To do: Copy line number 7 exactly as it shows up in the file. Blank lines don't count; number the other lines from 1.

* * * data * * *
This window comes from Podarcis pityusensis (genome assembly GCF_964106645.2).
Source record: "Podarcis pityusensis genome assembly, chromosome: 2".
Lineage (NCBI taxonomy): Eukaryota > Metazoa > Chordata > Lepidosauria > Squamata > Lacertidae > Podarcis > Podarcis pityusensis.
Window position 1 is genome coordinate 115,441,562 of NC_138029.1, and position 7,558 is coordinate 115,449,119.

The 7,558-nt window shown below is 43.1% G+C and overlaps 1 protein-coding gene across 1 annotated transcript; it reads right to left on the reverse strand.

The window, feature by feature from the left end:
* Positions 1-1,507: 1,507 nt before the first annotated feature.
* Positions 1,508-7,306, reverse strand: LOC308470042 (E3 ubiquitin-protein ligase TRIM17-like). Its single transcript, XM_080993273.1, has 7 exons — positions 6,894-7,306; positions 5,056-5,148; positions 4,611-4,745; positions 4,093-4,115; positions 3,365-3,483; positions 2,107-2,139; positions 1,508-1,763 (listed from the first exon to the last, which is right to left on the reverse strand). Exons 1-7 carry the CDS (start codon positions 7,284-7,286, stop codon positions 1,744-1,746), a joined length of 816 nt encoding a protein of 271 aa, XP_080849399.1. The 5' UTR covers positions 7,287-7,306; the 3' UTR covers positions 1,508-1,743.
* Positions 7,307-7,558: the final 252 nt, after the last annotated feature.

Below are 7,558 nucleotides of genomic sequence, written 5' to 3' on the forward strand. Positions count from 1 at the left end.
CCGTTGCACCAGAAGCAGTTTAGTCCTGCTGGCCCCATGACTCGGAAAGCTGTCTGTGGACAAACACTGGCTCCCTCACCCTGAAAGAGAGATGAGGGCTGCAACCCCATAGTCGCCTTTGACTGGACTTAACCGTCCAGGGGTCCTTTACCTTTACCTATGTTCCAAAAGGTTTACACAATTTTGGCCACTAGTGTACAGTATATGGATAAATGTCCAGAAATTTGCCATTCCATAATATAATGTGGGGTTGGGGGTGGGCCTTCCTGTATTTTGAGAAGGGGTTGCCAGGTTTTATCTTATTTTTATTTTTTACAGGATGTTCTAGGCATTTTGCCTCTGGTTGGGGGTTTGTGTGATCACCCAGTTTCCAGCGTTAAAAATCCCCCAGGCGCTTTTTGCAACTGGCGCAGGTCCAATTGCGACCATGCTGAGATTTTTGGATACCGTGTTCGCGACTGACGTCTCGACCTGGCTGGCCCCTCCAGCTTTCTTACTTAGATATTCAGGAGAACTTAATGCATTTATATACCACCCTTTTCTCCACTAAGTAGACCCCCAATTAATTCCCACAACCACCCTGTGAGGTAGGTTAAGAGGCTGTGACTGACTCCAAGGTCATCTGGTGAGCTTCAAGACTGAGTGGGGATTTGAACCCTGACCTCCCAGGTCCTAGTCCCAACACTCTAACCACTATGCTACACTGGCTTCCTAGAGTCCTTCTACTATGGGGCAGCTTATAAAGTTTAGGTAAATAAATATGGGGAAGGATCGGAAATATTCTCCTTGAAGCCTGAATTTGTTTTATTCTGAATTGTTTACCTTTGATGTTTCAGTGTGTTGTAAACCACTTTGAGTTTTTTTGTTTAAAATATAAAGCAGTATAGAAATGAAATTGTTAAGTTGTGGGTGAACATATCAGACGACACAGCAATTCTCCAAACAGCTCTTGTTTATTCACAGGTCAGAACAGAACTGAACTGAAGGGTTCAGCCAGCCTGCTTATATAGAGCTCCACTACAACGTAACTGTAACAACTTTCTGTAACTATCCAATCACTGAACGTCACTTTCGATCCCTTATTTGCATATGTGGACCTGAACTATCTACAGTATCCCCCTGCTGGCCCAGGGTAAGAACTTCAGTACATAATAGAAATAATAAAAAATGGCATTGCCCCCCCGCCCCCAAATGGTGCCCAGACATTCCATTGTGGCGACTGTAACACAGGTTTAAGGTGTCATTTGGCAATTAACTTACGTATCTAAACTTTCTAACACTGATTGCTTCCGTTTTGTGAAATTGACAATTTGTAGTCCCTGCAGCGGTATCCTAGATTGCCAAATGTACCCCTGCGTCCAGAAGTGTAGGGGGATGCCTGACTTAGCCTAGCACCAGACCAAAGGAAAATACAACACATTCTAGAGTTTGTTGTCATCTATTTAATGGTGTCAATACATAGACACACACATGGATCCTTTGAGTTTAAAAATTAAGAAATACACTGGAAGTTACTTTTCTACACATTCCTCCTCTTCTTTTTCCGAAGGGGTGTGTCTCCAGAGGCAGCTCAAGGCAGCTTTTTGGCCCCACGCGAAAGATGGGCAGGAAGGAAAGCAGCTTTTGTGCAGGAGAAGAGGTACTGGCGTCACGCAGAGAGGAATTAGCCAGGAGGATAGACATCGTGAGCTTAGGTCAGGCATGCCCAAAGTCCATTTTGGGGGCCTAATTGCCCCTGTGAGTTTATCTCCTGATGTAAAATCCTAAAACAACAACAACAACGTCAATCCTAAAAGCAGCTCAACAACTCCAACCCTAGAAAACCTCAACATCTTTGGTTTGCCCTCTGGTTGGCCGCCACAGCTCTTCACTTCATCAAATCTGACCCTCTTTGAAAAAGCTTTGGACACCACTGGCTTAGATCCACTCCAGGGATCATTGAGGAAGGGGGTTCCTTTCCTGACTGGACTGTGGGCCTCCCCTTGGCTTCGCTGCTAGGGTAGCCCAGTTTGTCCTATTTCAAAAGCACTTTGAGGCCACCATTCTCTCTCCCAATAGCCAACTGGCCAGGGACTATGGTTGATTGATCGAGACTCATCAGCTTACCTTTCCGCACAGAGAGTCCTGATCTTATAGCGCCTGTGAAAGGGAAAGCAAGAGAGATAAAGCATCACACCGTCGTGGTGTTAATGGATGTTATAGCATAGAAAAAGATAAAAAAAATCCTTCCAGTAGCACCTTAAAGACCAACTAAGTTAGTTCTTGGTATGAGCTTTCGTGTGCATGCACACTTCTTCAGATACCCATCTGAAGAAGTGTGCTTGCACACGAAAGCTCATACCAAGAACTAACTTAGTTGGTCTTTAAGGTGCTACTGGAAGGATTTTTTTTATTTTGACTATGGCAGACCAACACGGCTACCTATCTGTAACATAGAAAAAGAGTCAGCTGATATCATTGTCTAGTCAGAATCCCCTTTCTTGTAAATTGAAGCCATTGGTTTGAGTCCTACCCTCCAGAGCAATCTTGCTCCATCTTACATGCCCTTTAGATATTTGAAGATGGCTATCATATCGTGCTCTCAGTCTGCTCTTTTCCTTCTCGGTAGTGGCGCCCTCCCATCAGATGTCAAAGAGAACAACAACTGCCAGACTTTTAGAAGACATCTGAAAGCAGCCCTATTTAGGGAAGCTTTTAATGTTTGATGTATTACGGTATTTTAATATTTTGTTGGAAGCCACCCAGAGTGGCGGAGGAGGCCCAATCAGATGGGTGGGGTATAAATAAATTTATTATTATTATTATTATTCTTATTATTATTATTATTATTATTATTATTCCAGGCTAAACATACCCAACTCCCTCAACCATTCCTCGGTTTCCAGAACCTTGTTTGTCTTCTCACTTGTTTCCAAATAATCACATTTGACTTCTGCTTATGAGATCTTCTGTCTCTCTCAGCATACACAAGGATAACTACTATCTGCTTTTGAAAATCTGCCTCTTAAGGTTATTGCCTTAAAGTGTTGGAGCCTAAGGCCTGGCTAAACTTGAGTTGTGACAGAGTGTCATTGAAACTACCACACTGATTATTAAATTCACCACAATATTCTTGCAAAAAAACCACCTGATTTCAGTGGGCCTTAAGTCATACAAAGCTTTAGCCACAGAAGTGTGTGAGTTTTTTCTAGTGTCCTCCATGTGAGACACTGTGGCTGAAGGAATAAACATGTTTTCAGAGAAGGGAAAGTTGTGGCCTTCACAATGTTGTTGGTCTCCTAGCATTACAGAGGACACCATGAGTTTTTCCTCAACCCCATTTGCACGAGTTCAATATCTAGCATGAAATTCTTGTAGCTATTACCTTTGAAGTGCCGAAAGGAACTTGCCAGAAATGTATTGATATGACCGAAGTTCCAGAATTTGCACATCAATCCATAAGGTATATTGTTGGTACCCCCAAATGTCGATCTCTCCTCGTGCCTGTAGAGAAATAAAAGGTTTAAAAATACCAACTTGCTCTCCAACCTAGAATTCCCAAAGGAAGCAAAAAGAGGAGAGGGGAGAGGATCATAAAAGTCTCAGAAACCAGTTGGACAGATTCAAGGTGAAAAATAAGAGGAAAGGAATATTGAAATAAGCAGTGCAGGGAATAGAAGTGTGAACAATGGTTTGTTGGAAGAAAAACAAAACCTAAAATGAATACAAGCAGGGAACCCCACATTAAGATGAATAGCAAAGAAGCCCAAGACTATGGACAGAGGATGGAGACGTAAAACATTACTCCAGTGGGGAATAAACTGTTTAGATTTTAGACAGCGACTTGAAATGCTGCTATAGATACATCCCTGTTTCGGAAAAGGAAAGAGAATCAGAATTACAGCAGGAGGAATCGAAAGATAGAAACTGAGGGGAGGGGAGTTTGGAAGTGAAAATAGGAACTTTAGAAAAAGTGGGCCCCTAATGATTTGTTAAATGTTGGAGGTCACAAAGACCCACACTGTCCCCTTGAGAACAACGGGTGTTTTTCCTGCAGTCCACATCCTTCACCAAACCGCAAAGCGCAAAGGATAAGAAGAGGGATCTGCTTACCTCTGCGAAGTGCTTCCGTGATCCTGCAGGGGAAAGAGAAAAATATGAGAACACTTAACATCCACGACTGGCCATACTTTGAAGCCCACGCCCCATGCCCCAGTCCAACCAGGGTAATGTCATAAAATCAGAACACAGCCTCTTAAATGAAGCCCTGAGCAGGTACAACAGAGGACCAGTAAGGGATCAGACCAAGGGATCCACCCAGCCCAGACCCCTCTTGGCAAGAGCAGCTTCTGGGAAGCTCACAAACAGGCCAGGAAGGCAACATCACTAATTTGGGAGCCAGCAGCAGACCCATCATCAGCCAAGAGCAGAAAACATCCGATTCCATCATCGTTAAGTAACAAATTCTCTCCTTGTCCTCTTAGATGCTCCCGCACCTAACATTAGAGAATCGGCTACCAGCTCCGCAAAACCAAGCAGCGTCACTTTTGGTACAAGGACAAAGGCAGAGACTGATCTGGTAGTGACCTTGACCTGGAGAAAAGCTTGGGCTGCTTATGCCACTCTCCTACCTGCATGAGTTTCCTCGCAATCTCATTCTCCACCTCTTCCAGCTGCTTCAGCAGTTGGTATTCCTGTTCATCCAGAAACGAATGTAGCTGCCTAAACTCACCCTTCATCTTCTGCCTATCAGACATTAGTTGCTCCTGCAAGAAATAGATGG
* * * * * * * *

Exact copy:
* Positions 1-1,507: 1,507 nt before the first annotated feature.